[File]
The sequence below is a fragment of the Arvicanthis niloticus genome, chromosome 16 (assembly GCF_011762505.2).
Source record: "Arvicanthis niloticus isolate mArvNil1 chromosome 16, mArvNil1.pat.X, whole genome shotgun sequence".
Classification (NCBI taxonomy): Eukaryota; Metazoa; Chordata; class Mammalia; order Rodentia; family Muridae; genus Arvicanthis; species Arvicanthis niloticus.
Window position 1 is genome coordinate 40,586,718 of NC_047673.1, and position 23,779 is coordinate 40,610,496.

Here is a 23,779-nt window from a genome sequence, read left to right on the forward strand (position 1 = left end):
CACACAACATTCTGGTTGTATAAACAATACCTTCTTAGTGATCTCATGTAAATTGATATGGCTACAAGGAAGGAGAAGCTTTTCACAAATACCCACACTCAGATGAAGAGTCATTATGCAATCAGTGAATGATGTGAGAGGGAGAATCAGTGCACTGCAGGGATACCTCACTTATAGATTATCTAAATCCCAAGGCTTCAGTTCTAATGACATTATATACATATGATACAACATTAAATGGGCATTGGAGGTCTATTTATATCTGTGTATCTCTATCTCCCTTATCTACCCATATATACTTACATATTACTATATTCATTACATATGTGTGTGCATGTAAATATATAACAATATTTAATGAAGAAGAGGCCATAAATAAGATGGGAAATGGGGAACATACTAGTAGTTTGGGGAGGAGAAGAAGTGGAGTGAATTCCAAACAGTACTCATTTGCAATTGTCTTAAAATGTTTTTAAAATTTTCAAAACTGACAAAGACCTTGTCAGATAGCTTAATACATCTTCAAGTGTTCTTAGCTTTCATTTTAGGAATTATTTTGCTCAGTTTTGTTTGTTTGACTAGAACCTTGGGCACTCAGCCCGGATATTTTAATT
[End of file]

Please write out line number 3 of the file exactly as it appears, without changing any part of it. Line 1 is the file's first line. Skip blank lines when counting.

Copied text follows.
Classification (NCBI taxonomy): Eukaryota; Metazoa; Chordata; class Mammalia; order Rodentia; family Muridae; genus Arvicanthis; species Arvicanthis niloticus.